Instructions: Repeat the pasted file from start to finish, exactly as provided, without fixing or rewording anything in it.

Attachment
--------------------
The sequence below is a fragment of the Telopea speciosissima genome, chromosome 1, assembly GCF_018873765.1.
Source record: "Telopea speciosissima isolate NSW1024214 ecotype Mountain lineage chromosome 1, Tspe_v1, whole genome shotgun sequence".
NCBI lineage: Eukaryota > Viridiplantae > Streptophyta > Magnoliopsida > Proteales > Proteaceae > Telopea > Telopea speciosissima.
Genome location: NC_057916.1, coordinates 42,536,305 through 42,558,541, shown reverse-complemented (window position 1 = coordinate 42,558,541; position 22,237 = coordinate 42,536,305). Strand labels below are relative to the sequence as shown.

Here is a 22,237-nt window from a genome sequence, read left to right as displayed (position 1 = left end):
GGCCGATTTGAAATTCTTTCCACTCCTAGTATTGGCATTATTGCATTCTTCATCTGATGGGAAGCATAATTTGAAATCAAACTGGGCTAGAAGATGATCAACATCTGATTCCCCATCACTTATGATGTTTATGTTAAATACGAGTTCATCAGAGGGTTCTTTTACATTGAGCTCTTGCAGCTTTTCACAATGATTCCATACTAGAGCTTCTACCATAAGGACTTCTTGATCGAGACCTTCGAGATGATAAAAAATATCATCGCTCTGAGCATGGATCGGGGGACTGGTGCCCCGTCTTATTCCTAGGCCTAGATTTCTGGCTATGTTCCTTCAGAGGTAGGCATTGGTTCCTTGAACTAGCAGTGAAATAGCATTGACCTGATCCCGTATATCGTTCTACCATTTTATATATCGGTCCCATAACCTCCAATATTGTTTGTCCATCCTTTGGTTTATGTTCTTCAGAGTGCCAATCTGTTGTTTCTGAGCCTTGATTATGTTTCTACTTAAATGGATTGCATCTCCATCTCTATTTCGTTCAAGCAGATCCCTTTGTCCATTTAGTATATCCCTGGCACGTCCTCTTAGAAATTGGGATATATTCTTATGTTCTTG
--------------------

The sequence below is a fragment of the Telopea speciosissima genome, chromosome 1, assembly GCF_018873765.1.
Source record: "Telopea speciosissima isolate NSW1024214 ecotype Mountain lineage chromosome 1, Tspe_v1, whole genome shotgun sequence".
NCBI lineage: Eukaryota > Viridiplantae > Streptophyta > Magnoliopsida > Proteales > Proteaceae > Telopea > Telopea speciosissima.
Genome location: NC_057916.1, coordinates 42,536,305 through 42,558,541, shown reverse-complemented (window position 1 = coordinate 42,558,541; position 22,237 = coordinate 42,536,305). Strand labels below are relative to the sequence as shown.

Here is a 22,237-nt window from a genome sequence, read left to right as displayed (position 1 = left end):
GGCCGATTTGAAATTCTTTCCACTCCTAGTATTGGCATTATTGCATTCTTCATCTGATGGGAAGCATAATTTGAAATCAAACTGGGCTAGAAGATGATCAACATCTGATTCCCCATCACTTATGATGTTTATGTTAAATACGAGTTCATCAGAGGGTTCTTTTACATTGAGCTCTTGCAGCTTTTCACAATGATTCCATACTAGAGCTTCTACCATAAGGACTTCTTGATCGAGACCTTCGAGATGATAAAAAATATCATCGCTCTGAGCATGGATCGGGGGACTGGTGCCCCGTCTTATTCCTAGGCCTAGATTTCTGGCTATGTTCCTTCAGAGGTAGGCATTGGTTCCTTGAACTAGCAGTGAAATAGCATTGACCTGATCCCGTATATCGTTCTACCATTTTATATATCGGTCCCATAACCTCCAATATTGTTTGTCCATCCTTTGGTTTATGTTCTTCAGAGTGCCAATCTGTTGTTTCTGAGCCTTGATTATGTTTCTACTTAAATGGATTGCATCTCCATCTCTATTTCGTTCAAGCAGATCCCTTTGTCCATTTAGTATATCCCTGGCACGTCCTCTTAGAAATTGGGATATATTCTTATGTTCTTG